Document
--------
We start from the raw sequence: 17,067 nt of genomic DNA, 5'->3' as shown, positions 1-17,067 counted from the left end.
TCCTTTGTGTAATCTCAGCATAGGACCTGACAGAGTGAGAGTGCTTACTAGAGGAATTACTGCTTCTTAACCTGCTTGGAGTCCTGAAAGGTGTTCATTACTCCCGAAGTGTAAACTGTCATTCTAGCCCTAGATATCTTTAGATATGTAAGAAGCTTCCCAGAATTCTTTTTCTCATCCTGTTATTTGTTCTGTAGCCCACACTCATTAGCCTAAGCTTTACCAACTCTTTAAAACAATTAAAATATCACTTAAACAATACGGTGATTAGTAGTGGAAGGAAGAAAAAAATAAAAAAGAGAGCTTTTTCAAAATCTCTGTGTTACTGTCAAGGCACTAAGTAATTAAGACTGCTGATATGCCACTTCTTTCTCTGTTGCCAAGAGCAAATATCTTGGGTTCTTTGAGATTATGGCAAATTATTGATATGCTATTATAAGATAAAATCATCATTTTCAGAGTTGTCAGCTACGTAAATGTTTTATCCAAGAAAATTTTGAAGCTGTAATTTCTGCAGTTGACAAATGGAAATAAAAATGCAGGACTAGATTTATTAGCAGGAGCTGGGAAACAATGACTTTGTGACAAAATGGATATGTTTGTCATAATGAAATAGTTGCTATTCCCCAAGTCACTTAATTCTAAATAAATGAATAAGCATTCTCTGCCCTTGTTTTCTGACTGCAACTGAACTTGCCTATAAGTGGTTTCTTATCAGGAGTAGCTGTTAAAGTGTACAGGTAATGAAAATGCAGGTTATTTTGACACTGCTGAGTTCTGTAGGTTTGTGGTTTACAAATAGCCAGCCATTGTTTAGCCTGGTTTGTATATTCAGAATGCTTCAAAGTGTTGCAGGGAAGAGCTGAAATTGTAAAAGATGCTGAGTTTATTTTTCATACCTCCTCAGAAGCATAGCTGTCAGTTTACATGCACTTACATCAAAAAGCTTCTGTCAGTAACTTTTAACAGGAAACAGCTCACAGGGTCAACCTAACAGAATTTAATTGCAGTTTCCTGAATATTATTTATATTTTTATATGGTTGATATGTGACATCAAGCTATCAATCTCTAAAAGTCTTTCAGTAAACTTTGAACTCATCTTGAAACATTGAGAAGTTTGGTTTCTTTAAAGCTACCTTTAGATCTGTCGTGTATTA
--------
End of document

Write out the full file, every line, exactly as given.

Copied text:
We start from the raw sequence: 17,067 nt of genomic DNA, 5'->3' as shown, positions 1-17,067 counted from the left end.
TCCTTTGTGTAATCTCAGCATAGGACCTGACAGAGTGAGAGTGCTTACTAGAGGAATTACTGCTTCTTAACCTGCTTGGAGTCCTGAAAGGTGTTCATTACTCCCGAAGTGTAAACTGTCATTCTAGCCCTAGATATCTTTAGATATGTAAGAAGCTTCCCAGAATTCTTTTTCTCATCCTGTTATTTGTTCTGTAGCCCACACTCATTAGCCTAAGCTTTACCAACTCTTTAAAACAATTAAAATATCACTTAAACAATACGGTGATTAGTAGTGGAAGGAAGAAAAAAATAAAAAAGAGAGCTTTTTCAAAATCTCTGTGTTACTGTCAAGGCACTAAGTAATTAAGACTGCTGATATGCCACTTCTTTCTCTGTTGCCAAGAGCAAATATCTTGGGTTCTTTGAGATTATGGCAAATTATTGATATGCTATTATAAGATAAAATCATCATTTTCAGAGTTGTCAGCTACGTAAATGTTTTATCCAAGAAAATTTTGAAGCTGTAATTTCTGCAGTTGACAAATGGAAATAAAAATGCAGGACTAGATTTATTAGCAGGAGCTGGGAAACAATGACTTTGTGACAAAATGGATATGTTTGTCATAATGAAATAGTTGCTATTCCCCAAGTCACTTAATTCTAAATAAATGAATAAGCATTCTCTGCCCTTGTTTTCTGACTGCAACTGAACTTGCCTATAAGTGGTTTCTTATCAGGAGTAGCTGTTAAAGTGTACAGGTAATGAAAATGCAGGTTATTTTGACACTGCTGAGTTCTGTAGGTTTGTGGTTTACAAATAGCCAGCCATTGTTTAGCCTGGTTTGTATATTCAGAATGCTTCAAAGTGTTGCAGGGAAGAGCTGAAATTGTAAAAGATGCTGAGTTTATTTTTCATACCTCCTCAGAAGCATAGCTGTCAGTTTACATGCACTTACATCAAAAAGCTTCTGTCAGTAACTTTTAACAGGAAACAGCTCACAGGGTCAACCTAACAGAATTTAATTGCAGTTTCCTGAATATTATTTATATTTTTATATGGTTGATATGTGACATCAAGCTATCAATCTCTAAAAGTCTTTCAGTAAACTTTGAACTCATCTTGAAACATTGAGAAGTTTGGTTTCTTTAAAGCTACCTTTAGATCTGTCGTGTATTA